Generally, before a petitioner may seek habeas corpus relief in federal court, he must first exhaust all available avenues for relief in the state courts. 28 U.S.C. § 2254(b)(1)(a); see also O'Sullivan v. Boerckel, 526 U.S. 838, 845 (1999). There is no indication that Rodriguez presented to any state court his claim that his appellate counsel was ineffective. Such a claim would ordinarily be presented to the Wisconsin Court of Appeals by what is commonly referred to as a Knight petition. See State v. Knight, 168 Wis.2d 509, 484 N.W.2d 540 (1992). There is no indication that Rodriguez is foreclosed from presenting his claim for ineffective assistance of appellate counsel in this manner. Because Rodriguez has not exhausted his state court remedies as to that claim, it means that his habeas petition is “mixed” in that it contains both exhausted and unexhausted claims.

         When a petition for a writ of habeas corpus contains even one unexhausted claim, federal law generally prohibits the court from granting the petition, even on a claim for which the petitioner has exhausted his state court remedies. See Rose v. Lundy, 455 U.S. 509, 522 (1982). When the court identifies a petition as a mixed petition, the petitioner generally has two options. First, he could return to state court to exhaust his unexhausted claim, often accompanied by a request that the federal court stay the federal proceedings and hold his petition in abeyance while he does so. Second, he could withdraw his unexhausted claim, thereby enabling the court to consider the merits of his exhausted claims but foregoing the opportunity to have a federal court consider the unexhausted claim.

         However, stay and abeyance is appropriate in only limited circumstances. Rhines v. Weber, 544 U.S. 269, 277 (2005). If employed too frequently the stay and abeyance procedure would undermine Congress's goal of encouraging finality of state court judgments and streamlining federal habeas proceedings. Id. Thus, a stay is appropriate only if the claim the petitioner seeks to present in the state court is not clearly meritless. Id. Additionally, there must have been good cause for the petitioner's failure to have sought relief earlier in state court. Id.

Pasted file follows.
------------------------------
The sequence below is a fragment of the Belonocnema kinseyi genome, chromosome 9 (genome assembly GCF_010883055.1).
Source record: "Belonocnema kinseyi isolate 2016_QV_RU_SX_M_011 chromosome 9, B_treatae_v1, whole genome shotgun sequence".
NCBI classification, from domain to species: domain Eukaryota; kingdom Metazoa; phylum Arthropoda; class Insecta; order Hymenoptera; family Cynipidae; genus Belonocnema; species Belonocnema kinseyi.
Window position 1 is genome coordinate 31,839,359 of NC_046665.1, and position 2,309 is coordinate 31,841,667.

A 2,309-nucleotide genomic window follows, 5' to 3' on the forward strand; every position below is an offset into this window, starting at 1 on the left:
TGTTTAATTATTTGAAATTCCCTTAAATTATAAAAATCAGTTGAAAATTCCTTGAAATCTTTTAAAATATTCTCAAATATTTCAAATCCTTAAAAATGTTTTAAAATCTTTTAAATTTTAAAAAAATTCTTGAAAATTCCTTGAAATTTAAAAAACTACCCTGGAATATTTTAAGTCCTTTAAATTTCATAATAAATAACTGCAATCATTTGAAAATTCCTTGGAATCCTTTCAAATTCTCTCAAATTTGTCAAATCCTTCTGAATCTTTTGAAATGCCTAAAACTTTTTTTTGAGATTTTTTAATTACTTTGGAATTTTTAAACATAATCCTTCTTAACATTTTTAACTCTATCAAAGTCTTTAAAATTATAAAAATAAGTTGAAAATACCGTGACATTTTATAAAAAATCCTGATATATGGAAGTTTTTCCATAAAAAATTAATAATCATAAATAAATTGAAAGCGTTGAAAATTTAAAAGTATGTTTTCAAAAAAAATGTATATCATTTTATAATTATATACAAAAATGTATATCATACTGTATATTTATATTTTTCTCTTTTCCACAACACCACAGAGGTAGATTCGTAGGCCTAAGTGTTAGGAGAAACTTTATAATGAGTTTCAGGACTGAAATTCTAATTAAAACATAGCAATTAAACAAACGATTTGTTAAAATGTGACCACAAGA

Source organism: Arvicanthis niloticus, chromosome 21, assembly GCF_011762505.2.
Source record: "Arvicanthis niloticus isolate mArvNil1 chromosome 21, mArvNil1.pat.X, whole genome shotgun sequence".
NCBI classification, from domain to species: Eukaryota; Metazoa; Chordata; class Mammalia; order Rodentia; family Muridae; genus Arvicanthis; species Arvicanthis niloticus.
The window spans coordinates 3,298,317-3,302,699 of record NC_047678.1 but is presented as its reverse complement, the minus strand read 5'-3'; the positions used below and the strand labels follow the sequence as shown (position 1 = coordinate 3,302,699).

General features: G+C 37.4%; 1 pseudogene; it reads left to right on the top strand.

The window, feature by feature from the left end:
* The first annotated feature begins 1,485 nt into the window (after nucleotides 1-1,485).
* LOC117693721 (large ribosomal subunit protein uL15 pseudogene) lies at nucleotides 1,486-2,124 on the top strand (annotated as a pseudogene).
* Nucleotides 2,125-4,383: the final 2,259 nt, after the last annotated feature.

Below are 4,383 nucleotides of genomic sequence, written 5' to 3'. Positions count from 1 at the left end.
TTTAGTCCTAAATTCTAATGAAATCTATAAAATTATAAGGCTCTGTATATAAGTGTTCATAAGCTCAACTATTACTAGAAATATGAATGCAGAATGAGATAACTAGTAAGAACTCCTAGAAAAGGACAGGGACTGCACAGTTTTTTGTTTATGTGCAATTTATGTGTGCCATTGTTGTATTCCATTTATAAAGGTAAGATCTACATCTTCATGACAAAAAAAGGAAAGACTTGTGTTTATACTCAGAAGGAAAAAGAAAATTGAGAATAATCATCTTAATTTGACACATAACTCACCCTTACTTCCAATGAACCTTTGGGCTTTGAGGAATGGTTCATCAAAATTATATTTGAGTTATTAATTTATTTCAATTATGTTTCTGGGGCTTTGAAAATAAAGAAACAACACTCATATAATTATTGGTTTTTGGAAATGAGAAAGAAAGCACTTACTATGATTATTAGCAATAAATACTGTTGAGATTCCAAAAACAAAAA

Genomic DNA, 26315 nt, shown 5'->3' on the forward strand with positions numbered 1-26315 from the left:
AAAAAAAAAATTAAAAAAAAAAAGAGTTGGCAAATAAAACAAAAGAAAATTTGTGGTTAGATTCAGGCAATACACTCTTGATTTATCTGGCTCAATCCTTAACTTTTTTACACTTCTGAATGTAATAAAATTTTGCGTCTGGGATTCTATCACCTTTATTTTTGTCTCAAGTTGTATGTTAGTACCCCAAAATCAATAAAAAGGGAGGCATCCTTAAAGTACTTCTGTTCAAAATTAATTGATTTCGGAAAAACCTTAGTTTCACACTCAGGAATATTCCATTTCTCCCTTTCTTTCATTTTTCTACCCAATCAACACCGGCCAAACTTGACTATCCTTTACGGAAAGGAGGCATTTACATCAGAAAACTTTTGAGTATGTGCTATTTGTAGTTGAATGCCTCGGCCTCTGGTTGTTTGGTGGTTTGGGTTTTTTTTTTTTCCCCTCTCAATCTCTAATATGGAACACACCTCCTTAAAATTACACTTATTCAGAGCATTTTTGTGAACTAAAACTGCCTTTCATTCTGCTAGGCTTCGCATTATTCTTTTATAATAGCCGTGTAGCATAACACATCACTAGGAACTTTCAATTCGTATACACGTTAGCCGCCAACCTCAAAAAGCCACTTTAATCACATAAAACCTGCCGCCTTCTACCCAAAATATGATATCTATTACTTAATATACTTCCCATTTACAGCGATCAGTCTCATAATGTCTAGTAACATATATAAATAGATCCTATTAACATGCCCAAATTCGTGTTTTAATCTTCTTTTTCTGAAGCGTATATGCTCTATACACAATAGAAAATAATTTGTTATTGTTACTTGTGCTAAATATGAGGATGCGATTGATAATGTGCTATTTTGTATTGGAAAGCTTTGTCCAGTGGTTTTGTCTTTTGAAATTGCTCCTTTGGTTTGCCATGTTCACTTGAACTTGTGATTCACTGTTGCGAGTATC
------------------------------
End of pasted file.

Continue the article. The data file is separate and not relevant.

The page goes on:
Rodriguez does not ask this court to stay these proceedings and hold them in abeyance so that he can return to state court to exhaust his remedies regarding his claim of ineffective assistance of appellate counsel. Having not even requested that relief, Rodriguez obviously has made no effort to demonstrate that such relief is appropriate here. Nor has he presented any argument that good cause exists for his failure to have earlier sought relief on that claim in state court.

         As a result, the court could dismiss the petition in its entirety without considering the merits of any of his claims. Because federal law generally limits a petitioner to a single petition for a writ of habeas corpus, dismissal would mean that Rodriguez likely would be forever barred from challenging any aspect of his conviction in a federal petition for a writ of habeas corpus. Consequently, as an alternative, the court will deem Rodriguez's claim regarding the ineffective assistance of appellate counsel withdrawn and proceed to the merits of those claims as to which he has exhausted his state court remedies.

         III. ...


Buy This Entire Record For $7.95

Download the entire decision to receive the complete text, official citation,
docket number, dissents and concurrences, and footnotes for this case.

Learn more about what you receive with purchase of this case.